Interview: Frank Matsaert
What are the primary non-tariff barriers in Kenya?
FRANK MATSAERT: The non-tariff barriers that affect Kenya the most are often imposed by Kenya itself. The first problem is weighbridges with the amount of delays, traffic congestion, overloading and transparency. The second problem is roadblocks, particularly on the trade corridor between Tanzania and Kenya. The third problem revolves around border institutions, particularly those with Tanzania and Uganda. Here, the border crossings open at varying times and when trucks arrive, they need to wait until the crossing opens. They also often still need to show physical rather than electronic documents, which hinders efficiency. Lastly, there’s also an issue with standards recognition between countries, and sometimes there are multiple institutions required to export and move goods around. This obviously creates quite a lot of complications for companies doing business on both sides of the border, and these all heavily affect the country’s neighbours.
As far as remedies go, weighbridges can be replaced with modern weigh-in-motion bridges. Not only that, they can be linked across borders as well. To remedy the roadblock issue is a bit trickier, but it should definitely include more monitoring of roadblocks and making the private sector more aware of the cost that they incur for companies. For border institutions, revenue authorities should simply agree on a standard 24-hour opening for busy borders so traffic congestion can be avoided. Document processing should also be automated. For standards recognition, the main driver for efficiency will be harmonisation and mutual recognition.
How would you assess the trade liberalisation dialogue between the public and private sectors?
MATSAERT: The dialogue is good. If you look it most of the major meetings on trade, the Kenya Private Sector Alliance (KEPSA) and the Kenya Association of Manufactures (KAM) are always present, as well as many research think-tanks. Historically, Kenya has been well known for being very private sector driven. For example, during the negotiations of the EAC Common Market both KEPSA and KAM were involved in the entire process. They are also key members of the East African Business Council, which is at every single regional trade discourse. The president sets the tone by regularly meeting with the private sector on key issues, especially relating to the business environment.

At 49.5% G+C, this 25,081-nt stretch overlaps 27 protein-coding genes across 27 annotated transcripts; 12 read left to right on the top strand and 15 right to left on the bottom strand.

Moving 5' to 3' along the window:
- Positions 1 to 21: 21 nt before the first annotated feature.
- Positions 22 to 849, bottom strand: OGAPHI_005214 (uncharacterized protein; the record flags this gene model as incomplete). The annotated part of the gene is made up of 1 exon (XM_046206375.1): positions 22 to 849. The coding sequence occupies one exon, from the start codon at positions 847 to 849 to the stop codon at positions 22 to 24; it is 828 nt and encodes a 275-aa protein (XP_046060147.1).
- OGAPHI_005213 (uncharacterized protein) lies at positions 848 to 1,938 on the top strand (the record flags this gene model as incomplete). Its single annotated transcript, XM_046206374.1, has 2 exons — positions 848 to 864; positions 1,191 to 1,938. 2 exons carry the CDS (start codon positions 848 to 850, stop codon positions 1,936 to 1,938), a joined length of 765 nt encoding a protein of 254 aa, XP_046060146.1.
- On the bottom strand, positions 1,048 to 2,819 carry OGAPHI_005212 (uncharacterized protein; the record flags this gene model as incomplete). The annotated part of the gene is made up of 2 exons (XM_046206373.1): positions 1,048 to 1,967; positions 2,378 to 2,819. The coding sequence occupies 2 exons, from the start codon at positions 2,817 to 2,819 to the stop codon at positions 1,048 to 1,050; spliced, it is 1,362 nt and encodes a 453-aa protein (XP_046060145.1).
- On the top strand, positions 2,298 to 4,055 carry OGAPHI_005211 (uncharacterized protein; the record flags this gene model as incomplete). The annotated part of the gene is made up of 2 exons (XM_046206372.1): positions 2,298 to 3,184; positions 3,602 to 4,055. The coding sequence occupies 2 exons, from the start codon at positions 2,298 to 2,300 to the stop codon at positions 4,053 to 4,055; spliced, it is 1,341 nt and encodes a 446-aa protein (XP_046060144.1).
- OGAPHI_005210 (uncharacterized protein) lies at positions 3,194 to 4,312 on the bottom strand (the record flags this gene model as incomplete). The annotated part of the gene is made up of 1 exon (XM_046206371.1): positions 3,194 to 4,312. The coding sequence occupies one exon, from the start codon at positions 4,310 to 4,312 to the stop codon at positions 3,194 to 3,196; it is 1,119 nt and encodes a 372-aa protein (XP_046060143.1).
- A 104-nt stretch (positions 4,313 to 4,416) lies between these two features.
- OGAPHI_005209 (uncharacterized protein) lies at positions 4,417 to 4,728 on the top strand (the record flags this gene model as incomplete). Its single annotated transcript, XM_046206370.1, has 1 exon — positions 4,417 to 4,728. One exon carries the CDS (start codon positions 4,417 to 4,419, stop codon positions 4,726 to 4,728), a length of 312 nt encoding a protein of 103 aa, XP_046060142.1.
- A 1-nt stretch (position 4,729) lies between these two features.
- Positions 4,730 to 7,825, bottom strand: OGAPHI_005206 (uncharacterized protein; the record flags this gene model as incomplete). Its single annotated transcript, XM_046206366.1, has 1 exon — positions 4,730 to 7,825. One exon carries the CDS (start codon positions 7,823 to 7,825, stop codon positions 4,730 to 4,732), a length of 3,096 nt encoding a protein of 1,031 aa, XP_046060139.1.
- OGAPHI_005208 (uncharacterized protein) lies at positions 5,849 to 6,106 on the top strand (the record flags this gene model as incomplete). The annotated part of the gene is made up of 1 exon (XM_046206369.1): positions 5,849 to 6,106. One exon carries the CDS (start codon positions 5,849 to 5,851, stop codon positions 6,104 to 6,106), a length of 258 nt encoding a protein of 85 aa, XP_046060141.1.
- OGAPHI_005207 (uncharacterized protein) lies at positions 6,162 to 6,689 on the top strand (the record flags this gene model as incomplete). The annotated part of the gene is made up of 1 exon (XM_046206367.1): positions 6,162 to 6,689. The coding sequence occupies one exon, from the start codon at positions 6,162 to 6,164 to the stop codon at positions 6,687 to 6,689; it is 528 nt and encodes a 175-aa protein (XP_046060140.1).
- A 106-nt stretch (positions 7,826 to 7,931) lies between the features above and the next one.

As far as improvements go, I’d like to see more analytics on key issues. Some of the key systemic problems we face here in Kenya, like the high cost of power and problems with logistics, distribution and infrastructure, could be discussed more. All in all, Kenya definitely has a strong public-private dialogue space.
What sectors or industries stand to benefit the most from further East African integration?
MATSAERT: First of all, a lot of positive things have happened in terms of regional integration. Due to this, we’ve seen a lot of service sector expansion, particularly in banks and financial services. In many cases, we are seeing Kenyan companies in the service sector act as anchor regional players. A second area that has really done well is retail. Kenya has a strong formalised retail segment. We are also seeing growth in both the manufacturing and agro-processing sectors, and I believe that with further liberalisation these two sectors stand to benefit most. This is due not only to Kenya’s geography, but to the sound industrial base that Kenya has achieved. Tourism is another interesting sector, considering the growing demand for regional tourism packages and Kenya as a leading destination in the area.
If you look at challenges, sugar is one. Another area could be agriculture production, considering Kenya’s relatively high cost base in the region. Low-value manufactured products could face stiff competition. Furthermore, cereals will also be a difficult segment as there are often government policies that nurture food security that can be at odds with business efficiency.
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